Article

Dip Hopping

Modern beer consumers have an insatiable desire for hops. A simple listing of certain varieties on a beer label will send buyers into a tizzy. Hop growers are ramping up programs to develop new varietals that bring exciting flavors and aromas to the forefront. And brewers are working behind the scenes to find new ways to work with hops that not only slake drinker’s desires, but also make the most of the remarkable little flower that is fueling the industry.

In 2012 Kirin, the Japanese brewing conglomerate, began talking about “dip hopping,” a technique that its brewers had developed that boosts pleasant hop aromas while suppressing or removing unpleasant off-flavors, like myrcene, and aromas that are derived from fermentation. 

The method was used in a number of the brewery’s beers, including the Grand Kirin beers, but received little attention in the larger beer world, especially as a younger generation of brewers were largely focused on giving a never-ending bear hug to the double dry-hopped method. 

Over time, however, conversations were had, stories were shared, studies were conducted, and a game of hoppy telephone began to spread across the globe as brewers worked to unravel and advance dip hopping.

On what they expected to be a short and rather perfunctory visit to Spring Valley Brewery in Japan seven years ago has turned into a growing network of brewers across the U.S. who are experimenting with dip hopping. 

Van Havig and Ben Love of Gigantic Brewing in Portland, Oregon were visiting key accounts in Tokyo when they stopped by Spring Valley, the craft brewery owned and operated by Kirin. While tasting through some beers, they both were stopped dead in their tracks by “496,” a pale ale that revealed a wonderful hop character.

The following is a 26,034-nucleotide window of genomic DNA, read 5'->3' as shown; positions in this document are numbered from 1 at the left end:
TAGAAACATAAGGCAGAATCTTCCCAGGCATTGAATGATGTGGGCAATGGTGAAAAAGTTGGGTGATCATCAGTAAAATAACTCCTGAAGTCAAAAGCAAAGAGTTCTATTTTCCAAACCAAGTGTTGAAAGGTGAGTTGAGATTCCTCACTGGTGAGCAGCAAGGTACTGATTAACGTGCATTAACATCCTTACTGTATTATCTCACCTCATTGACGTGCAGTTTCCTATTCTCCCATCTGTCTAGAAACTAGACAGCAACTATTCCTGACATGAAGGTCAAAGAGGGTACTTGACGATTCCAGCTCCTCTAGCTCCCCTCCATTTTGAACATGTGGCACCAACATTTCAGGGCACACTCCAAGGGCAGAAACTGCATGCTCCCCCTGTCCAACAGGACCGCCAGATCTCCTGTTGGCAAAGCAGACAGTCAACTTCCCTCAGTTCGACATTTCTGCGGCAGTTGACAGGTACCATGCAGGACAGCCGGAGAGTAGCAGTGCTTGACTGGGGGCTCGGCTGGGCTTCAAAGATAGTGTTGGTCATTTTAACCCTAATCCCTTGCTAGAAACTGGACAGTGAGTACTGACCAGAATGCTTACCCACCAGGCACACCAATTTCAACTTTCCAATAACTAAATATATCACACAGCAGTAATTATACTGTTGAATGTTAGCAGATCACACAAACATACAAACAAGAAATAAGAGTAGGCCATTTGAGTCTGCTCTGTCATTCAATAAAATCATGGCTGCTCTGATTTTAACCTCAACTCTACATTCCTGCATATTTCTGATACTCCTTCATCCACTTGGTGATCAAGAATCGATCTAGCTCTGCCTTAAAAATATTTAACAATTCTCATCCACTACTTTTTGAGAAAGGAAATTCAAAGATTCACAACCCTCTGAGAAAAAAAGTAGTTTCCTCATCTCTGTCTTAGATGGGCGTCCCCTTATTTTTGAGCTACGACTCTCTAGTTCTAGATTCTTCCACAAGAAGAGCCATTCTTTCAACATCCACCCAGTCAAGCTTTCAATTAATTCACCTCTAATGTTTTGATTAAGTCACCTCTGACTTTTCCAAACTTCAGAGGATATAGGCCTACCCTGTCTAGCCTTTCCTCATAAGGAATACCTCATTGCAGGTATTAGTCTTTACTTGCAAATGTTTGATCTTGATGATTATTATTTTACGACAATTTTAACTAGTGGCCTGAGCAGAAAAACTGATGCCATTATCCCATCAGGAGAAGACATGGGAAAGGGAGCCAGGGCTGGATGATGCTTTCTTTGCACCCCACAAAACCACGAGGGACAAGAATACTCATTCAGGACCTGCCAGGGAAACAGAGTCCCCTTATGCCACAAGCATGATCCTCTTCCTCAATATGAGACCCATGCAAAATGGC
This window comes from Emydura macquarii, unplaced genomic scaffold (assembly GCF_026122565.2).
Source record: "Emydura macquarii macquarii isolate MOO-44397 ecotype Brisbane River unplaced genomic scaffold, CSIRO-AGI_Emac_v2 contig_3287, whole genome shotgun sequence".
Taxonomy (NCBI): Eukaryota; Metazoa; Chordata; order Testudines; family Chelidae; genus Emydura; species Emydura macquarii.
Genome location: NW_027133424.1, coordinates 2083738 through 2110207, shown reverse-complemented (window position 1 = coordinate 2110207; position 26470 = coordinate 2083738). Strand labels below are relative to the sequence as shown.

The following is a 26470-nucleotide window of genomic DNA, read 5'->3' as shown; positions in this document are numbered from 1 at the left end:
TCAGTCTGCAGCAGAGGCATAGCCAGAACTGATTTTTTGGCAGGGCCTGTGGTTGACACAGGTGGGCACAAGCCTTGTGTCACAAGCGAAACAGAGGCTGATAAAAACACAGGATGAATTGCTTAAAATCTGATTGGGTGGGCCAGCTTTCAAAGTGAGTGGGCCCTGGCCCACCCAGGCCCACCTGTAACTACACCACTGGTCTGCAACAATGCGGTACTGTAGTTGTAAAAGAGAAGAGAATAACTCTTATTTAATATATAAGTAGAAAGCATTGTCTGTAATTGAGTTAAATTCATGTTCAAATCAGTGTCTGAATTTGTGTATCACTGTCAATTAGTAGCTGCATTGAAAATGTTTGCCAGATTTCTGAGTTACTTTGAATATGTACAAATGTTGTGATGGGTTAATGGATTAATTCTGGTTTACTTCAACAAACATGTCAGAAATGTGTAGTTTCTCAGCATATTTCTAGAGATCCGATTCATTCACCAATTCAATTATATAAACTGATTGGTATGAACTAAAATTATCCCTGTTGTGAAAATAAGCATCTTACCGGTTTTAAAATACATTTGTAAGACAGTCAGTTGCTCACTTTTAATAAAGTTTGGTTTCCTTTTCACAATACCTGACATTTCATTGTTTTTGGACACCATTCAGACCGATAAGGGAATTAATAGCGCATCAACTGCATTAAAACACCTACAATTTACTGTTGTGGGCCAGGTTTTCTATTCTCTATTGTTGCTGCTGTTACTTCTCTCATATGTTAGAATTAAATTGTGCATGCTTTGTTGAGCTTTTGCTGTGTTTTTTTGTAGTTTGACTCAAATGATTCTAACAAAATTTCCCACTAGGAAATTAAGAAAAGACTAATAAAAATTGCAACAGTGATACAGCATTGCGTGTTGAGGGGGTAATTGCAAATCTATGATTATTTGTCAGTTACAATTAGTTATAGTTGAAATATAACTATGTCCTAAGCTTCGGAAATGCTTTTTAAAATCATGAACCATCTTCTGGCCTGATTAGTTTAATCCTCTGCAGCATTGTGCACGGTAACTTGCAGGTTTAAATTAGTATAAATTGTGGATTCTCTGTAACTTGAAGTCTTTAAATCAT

Havig recalls a conversation with a brewer at Spring Valley and asked about the hops used. The answer surprised, delighted, and confused him. 

“I said there was no way the hop was Apollo,” recalled Havig. He asked how the flavors were possible through Apollo, and the brewer responded: Dip hopping. 

If the second half of the last decade was dominated by brewers embracing double dry hopping (DDH), there remains the possibility that the future of extracting desired hop flavor in a relatively straightforward way, could be
dip hopping. 

After being introduced to dip hopping, the brewers of Gigantic slowly started sharing their newfound information with other brewers. Around the same time, the John I. Haas company ran a blurb in its February 2019 newsletter summing up dip hopping this way: “Dip hopping means the addition of hop after wort cooling before (the) start of fermentation.” They note that with this hopping technology Spring Valley “found the following results: Hop enzymes do not contribute to main fermentation, myrcene levels in finished beers are very low, which was found favorable in this case. Also, the production of 2M3MB an onion type of flavor (derived from iso-alpha acid) is suppressed due to a lower H2S content in the beer.”

In 2018, brewers from Kirin presented their findings at an American Society of Brewing Chemists conference that further dove into the science:

“2-Mercapto-3-methyl-1-butanol (2M3MB) imparts an onion-like off-flavor to beer. In a previous study, we purified the precursor of 2M3MB from hops and identified it as 2,3-epoxy-3-methyl-butanal (EMB),” the brewers of Asahi wrote. “We found that during the hot aeration of wort, which has long been considered as the cause of the onion-like off-flavor, the amount of EMB in wort increases with the oxidation of iso-alpha-acids.”